Agribusiness

Community engagement the key to future food choices

Rapidly changing consumer preferences are changing the way food is produced and widespread community engagement to gauge attitudes towards farming practices will become commonplace in Australia.

That was the scenario painted by Rowan McMonnies, Managing Director at Australian Eggs, at the Australian Bureau of Agricultural and Resource Economics (ABARES) Outlook conference.

With the agricultural sector booming, Mr McMonnies said most Australians would agree farmers feed the nation high quality and affordable fresh food and make a significant contribution to the economy. But all industries have impacts and engaging with the full gamut of community attitudes needs to become the new normal.

“The egg industry was given a reminder on the importance of community engagement during the recent public consultation period on the new animal welfare standards and guidelines for poultry,” Mr McMonnies said.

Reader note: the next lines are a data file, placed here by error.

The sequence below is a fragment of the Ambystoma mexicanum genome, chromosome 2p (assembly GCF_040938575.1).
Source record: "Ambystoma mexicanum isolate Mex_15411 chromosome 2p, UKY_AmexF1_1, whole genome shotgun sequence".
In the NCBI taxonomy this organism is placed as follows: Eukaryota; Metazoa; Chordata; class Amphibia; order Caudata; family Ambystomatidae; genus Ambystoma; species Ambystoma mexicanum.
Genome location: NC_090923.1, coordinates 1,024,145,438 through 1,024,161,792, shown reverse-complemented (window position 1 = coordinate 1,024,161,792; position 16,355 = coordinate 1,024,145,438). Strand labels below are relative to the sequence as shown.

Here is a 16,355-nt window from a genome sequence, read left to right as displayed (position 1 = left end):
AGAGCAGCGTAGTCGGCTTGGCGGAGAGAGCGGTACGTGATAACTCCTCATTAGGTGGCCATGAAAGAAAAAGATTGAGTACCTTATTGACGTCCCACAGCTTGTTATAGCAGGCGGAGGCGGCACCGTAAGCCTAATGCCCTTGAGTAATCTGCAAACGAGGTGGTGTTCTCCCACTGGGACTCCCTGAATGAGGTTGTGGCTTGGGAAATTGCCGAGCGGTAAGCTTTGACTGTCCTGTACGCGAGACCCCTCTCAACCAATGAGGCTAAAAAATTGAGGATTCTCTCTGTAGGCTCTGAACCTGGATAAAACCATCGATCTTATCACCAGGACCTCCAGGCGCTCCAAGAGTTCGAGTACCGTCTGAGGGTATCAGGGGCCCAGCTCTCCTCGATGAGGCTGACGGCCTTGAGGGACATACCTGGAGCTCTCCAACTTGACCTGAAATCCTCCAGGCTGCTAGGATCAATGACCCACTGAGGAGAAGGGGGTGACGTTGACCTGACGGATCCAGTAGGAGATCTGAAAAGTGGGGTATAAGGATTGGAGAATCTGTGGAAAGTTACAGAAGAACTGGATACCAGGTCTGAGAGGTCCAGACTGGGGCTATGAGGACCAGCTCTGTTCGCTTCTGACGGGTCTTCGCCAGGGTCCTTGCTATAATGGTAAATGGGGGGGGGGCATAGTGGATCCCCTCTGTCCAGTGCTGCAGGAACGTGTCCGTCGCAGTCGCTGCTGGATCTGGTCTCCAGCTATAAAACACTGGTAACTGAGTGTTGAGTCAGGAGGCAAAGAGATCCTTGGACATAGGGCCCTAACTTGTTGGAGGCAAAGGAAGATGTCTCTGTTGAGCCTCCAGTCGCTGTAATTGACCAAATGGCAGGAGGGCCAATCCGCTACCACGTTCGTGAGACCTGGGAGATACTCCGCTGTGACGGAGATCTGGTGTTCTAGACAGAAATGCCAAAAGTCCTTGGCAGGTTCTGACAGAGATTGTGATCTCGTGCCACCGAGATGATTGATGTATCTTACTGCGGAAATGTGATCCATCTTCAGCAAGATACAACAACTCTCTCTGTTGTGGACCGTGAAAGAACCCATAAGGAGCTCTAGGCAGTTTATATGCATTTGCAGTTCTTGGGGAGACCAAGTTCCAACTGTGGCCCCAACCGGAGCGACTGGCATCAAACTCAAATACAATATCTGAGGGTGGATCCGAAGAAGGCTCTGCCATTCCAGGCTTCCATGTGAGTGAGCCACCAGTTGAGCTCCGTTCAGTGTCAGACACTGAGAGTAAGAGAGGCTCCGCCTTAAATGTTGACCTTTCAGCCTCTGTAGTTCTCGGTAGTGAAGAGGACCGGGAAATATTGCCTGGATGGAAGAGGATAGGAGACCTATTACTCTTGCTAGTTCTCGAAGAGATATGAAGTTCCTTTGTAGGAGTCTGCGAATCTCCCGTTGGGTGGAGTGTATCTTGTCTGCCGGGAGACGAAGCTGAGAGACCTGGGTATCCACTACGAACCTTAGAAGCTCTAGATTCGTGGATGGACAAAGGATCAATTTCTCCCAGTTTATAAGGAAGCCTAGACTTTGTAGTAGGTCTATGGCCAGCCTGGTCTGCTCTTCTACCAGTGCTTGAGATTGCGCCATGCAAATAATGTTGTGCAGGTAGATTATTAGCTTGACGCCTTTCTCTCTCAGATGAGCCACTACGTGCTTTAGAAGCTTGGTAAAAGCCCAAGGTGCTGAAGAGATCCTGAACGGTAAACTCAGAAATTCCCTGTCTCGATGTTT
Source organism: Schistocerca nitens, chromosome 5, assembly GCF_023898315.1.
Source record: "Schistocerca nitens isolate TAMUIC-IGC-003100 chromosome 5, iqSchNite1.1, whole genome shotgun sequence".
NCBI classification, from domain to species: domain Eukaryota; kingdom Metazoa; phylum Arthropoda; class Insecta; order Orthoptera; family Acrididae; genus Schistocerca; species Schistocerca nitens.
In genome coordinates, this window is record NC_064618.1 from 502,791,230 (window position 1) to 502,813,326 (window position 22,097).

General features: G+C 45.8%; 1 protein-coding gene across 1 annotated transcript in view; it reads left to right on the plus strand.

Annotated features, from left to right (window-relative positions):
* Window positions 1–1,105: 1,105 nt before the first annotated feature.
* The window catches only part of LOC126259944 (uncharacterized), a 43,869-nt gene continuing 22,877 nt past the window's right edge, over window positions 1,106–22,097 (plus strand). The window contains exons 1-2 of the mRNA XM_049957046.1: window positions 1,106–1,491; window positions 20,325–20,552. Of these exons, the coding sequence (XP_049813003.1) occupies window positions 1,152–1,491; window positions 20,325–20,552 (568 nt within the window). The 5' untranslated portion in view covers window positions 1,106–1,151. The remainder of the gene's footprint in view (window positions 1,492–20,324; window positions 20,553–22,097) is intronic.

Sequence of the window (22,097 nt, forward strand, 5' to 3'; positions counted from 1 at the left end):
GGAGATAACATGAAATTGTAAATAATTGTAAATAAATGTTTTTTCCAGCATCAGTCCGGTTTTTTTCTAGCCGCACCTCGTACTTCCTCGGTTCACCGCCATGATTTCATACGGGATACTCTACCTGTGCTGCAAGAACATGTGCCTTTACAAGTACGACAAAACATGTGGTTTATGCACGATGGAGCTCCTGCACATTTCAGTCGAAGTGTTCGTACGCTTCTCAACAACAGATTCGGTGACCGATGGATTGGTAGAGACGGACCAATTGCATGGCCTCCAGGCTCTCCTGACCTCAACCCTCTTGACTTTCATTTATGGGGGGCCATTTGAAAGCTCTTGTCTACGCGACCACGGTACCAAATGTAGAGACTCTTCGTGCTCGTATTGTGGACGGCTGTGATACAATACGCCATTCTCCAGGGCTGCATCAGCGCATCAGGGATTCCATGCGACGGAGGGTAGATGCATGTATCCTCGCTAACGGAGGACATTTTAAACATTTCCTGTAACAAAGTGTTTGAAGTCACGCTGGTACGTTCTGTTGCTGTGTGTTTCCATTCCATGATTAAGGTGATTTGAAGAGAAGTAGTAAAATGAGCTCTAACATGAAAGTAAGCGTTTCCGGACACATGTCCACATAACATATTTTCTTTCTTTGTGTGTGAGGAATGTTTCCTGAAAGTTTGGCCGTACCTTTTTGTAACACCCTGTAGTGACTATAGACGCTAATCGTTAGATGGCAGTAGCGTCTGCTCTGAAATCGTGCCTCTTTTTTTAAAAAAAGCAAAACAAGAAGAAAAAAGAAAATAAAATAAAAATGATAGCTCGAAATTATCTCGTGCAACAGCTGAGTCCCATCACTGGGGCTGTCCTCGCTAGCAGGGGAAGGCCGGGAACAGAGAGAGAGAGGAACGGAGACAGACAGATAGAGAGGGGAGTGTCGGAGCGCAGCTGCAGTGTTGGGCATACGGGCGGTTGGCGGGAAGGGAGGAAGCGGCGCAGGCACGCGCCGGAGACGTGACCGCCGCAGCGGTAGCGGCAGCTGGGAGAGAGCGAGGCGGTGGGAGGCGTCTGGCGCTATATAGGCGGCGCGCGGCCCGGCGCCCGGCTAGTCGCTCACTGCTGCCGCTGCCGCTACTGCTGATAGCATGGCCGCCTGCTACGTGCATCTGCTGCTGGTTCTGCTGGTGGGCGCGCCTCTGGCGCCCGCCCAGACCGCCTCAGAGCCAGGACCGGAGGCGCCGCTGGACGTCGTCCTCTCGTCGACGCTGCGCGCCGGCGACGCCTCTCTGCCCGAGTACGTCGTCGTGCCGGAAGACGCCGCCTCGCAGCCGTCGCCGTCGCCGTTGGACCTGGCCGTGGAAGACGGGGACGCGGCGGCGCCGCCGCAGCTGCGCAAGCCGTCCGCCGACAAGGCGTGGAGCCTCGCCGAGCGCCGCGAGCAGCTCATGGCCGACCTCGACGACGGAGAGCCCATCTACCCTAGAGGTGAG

“In resonse to this dynamic, Australian Eggs recently committed to the Sustainable Agriculture Initiative Platform and is now exploring a number of new community engagement activities, including the development of a Sustainability Framework. We’re playing catch-up on this and learning fast.

“The pure marketing questions about what consumers want on the supermarket shelf will still be highly relevant but without exploring why consumers value product attributes, farmers are at risk of being left behind.

“We’ve spoken to the CSIRO about leveraging their social and economic research program and we are testing how some of their models could work in an egg industry context.

“As a research and development corporation, Australian Eggs has an important role to play in both ensuring that consumers enjoy eating eggs and that the industry has the support of the broader community.

“We are not pioneers but the case for exploring these dynamics is now crystal clear. Five years ago, most farmers thought anyone talking about community engagement in ag was a bit of a hippy. It’s catching on now with some key supply chains taking the plunge and I really think in five years it’ll be mandatory.”

Source: Australian Eggs

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